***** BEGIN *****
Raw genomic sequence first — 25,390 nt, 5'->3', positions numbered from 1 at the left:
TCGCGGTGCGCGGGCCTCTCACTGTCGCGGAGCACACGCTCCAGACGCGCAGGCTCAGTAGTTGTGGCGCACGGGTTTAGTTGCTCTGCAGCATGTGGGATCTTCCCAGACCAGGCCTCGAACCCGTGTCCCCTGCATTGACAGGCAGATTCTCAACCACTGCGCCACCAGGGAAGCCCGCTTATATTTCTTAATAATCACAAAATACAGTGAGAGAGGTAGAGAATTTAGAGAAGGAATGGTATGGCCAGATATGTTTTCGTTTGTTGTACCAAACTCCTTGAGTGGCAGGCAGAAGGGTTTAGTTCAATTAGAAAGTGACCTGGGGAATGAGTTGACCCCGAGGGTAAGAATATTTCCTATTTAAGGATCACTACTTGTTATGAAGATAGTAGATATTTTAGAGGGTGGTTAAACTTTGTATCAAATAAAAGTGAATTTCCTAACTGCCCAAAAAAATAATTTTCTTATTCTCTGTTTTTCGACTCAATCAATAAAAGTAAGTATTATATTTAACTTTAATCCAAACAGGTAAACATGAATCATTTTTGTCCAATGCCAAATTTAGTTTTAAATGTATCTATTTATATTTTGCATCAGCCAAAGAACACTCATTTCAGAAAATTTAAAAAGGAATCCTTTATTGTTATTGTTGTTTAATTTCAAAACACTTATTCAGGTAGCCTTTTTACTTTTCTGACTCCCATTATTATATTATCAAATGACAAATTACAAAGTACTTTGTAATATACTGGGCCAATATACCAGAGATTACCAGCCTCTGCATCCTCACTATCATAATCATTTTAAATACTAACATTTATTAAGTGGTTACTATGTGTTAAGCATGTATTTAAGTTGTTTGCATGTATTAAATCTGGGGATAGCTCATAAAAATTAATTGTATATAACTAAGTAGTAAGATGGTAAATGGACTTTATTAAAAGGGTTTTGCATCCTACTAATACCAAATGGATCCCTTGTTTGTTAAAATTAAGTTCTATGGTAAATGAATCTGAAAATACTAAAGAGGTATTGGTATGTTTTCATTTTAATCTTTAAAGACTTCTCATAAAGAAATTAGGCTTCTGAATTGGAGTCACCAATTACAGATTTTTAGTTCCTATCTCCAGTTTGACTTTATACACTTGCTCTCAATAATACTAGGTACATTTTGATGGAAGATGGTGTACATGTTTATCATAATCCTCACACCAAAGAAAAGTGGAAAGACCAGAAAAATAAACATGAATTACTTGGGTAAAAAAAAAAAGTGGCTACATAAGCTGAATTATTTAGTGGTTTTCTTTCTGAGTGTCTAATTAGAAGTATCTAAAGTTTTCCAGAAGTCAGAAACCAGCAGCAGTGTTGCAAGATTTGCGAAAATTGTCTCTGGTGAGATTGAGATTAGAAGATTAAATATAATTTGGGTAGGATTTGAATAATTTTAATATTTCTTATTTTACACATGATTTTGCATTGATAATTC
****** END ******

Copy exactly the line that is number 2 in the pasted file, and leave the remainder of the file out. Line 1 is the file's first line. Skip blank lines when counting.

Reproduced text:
TCGCGGTGCGCGGGCCTCTCACTGTCGCGGAGCACACGCTCCAGACGCGCAGGCTCAGTAGTTGTGGCGCACGGGTTTAGTTGCTCTGCAGCATGTGGGATCTTCCCAGACCAGGCCTCGAACCCGTGTCCCCTGCATTGACAGGCAGATTCTCAACCACTGCGCCACCAGGGAAGCCCGCTTATATTTCTTAATAATCACAAAATACAGTGAGAGAGGTAGAGAATTTAGAGAAGGAATGGTATGGCCAGATATGTTTTCGTTTGTTGTACCAAACTCCTTGAGTGGCAGGCAGAAGGGTTTAGTTCAATTAGAAAGTGACCTGGGGAATGAGTTGACCCCGAGGGTAAGAATATTTCCTATTTAAGGATCACTACTTGTTATGAAGATAGTAGATATTTTAGAGGGTGGTTAAACTTTGTATCAAATAAAAGTGAATTTCCTAACTGCCCAAAAAAATAATTTTCTTATTCTCTGTTTTTCGACTCAATCAATAAAAGTAAGTATTATATTTAACTTTAATCCAAACAGGTAAACATGAATCATTTTTGTCCAATGCCAAATTTAGTTTTAAATGTATCTATTTATATTTTGCATCAGCCAAAGAACACTCATTTCAGAAAATTTAAAAAGGAATCCTTTATTGTTATTGTTGTTTAATTTCAAAACACTTATTCAGGTAGCCTTTTTACTTTTCTGACTCCCATTATTATATTATCAAATGACAAATTACAAAGTACTTTGTAATATACTGGGCCAATATACCAGAGATTACCAGCCTCTGCATCCTCACTATCATAATCATTTTAAATACTAACATTTATTAAGTGGTTACTATGTGTTAAGCATGTATTTAAGTTGTTTGCATGTATTAAATCTGGGGATAGCTCATAAAAATTAATTGTATATAACTAAGTAGTAAGATGGTAAATGGACTTTATTAAAAGGGTTTTGCATCCTACTAATACCAAATGGATCCCTTGTTTGTTAAAATTAAGTTCTATGGTAAATGAATCTGAAAATACTAAAGAGGTATTGGTATGTTTTCATTTTAATCTTTAAAGACTTCTCATAAAGAAATTAGGCTTCTGAATTGGAGTCACCAATTACAGATTTTTAGTTCCTATCTCCAGTTTGACTTTATACACTTGCTCTCAATAATACTAGGTACATTTTGATGGAAGATGGTGTACATGTTTATCATAATCCTCACACCAAAGAAAAGTGGAAAGACCAGAAAAATAAACATGAATTACTTGGGTAAAAAAAAAAAGTGGCTACATAAGCTGAATTATTTAGTGGTTTTCTTTCTGAGTGTCTAATTAGAAGTATCTAAAGTTTTCCAGAAGTCAGAAACCAGCAGCAGTGTTGCAAGATTTGCGAAAATTGTCTCTGGTGAGATTGAGATTAGAAGATTAAATATAATTTGGGTAGGATTTGAATAATTTTAATATTTCTTATTTTACACATGATTTTGCATTGATAATTC